This Satyajit Ray film had been lying in my to-watch pile for a long time. Then, I learnt a few days back that the Indian government had finally decided to award a Dadasaheb Phalke to Soumitra Chatterjee for his contribution to Indian cinema. Better late than never, I guess (even though a number of people have said that it’s too late). The announcement, however, did give me a solid reason to watch Charulata (aka The Lonely Wife). And I ended up wanting to hit myself for not having seen this masterpiece earlier.
Sharmi has been reviewing one brilliant Bengali film after the other over at her blog. I ended up begging her to slow down, because I can’t possibly keep pace when it comes to obtaining—with subtitles, mind you—and watching so many great films. So what do I do? I watch and review a Bengali film of my own.
Chiriakhana (‘The Zoo’) is based on the famous crime novel of the same name by Saradindu Bandopadhyay. It features the detective Byomkesh Bakshi (which those of you who watched Doordarshan during the early 1990’s might remember from the superb TV series starring Rajit Kapur). The film was directed by Satyajit Ray, and though most feel that this is Ray’s worst film, it isn’t as bad as all that. It even won Ray a Golden Lotus at the National Film Awards.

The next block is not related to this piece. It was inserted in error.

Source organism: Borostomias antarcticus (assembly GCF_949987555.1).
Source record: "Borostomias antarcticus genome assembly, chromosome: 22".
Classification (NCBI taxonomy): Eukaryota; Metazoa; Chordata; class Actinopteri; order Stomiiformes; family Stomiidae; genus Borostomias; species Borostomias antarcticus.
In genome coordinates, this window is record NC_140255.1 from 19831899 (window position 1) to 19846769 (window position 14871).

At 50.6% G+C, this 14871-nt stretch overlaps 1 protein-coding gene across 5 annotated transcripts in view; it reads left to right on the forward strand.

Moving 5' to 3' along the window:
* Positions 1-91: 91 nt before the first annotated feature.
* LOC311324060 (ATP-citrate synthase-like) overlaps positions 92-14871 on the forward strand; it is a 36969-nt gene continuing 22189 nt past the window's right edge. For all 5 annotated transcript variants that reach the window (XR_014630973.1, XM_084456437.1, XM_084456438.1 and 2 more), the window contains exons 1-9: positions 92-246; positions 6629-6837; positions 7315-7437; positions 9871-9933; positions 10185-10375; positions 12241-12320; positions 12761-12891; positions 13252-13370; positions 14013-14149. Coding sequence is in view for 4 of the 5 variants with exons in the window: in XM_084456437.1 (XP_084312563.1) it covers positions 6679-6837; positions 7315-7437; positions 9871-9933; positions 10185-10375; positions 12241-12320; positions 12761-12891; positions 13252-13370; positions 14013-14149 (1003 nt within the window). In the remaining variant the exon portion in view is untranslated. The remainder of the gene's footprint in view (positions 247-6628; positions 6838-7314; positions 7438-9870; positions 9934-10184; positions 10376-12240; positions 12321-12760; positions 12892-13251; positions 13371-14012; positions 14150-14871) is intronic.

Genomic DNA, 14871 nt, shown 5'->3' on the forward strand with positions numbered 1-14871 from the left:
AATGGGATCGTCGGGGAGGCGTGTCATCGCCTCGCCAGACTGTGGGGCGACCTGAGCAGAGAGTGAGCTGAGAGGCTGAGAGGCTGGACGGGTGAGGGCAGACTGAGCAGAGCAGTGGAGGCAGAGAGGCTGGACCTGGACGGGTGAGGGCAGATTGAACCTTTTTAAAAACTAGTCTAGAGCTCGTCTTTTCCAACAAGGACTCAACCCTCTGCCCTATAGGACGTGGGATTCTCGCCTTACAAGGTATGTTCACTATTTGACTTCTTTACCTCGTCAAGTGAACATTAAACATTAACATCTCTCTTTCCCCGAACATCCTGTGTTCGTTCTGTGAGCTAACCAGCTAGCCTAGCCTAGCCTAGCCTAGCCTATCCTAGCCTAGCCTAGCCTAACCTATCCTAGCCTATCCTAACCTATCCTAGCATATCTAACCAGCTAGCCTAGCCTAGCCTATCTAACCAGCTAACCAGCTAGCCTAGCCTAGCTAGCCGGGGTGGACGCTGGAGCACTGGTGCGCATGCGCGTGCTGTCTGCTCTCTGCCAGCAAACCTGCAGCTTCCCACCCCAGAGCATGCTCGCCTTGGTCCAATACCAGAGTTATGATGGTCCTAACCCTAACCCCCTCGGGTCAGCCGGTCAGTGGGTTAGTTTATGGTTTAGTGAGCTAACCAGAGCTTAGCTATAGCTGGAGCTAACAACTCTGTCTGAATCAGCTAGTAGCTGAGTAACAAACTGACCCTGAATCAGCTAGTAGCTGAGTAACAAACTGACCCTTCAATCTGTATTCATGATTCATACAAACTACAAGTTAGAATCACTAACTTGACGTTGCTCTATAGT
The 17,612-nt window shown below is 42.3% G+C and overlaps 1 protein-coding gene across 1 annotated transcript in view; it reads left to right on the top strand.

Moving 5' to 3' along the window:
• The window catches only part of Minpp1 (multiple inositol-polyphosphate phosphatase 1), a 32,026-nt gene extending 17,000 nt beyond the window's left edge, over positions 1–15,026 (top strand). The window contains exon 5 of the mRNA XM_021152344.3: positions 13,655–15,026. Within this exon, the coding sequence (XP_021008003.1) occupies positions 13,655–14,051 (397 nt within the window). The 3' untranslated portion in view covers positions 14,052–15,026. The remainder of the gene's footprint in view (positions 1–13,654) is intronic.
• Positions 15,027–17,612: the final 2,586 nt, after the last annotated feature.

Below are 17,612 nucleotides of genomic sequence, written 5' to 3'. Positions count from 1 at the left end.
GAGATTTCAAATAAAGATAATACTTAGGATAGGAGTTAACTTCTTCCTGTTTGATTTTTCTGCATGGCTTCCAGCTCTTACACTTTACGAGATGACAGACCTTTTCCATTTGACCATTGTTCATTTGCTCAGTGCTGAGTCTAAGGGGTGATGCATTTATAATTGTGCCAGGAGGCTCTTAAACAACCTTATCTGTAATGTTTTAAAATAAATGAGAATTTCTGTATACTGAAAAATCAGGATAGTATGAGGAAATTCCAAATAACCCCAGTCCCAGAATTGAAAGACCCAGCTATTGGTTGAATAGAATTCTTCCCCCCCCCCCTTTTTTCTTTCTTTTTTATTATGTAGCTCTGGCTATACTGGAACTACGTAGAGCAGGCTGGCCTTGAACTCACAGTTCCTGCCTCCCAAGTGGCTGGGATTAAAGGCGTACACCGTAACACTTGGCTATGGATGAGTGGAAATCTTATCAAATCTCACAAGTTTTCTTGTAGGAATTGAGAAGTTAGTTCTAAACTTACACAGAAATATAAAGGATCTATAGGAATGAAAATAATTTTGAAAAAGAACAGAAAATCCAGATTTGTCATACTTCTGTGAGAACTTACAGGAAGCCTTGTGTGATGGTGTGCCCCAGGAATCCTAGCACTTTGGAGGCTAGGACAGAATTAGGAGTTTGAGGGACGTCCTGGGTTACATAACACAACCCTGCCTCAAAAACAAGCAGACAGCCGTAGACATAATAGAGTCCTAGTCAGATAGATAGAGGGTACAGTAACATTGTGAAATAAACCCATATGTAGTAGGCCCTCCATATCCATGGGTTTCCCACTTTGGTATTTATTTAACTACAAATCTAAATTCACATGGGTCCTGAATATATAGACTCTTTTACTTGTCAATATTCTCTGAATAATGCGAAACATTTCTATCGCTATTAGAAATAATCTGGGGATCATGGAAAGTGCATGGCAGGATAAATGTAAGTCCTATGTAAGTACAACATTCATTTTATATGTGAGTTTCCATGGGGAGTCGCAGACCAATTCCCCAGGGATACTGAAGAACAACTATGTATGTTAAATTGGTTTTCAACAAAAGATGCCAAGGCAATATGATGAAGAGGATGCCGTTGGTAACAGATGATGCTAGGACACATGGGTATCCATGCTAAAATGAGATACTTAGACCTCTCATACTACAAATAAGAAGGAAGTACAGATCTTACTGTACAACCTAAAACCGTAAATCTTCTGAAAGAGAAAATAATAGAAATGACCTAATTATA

There are some films that offer deep, mind-searing insights into human life. There are some that allow one to escape for a couple of hours into a world of make believe where good and beautiful people always win and the bad always come to a sorry end.
And there are films like this one, which I seriously think should be prescribed as an anti-depressant. Goopy Gyne Bagha Byne (The Adventures of Goopy Gyne and Bagha Byne) isn’t among Satyajit Ray’s most profound works—it’s not in the same league, perhaps, as the Apur trilogy or Nayak. It is, however, one of the most charming films ever made in India, and a sure cure for the blues. I adore this film. Every delightful little bit of it.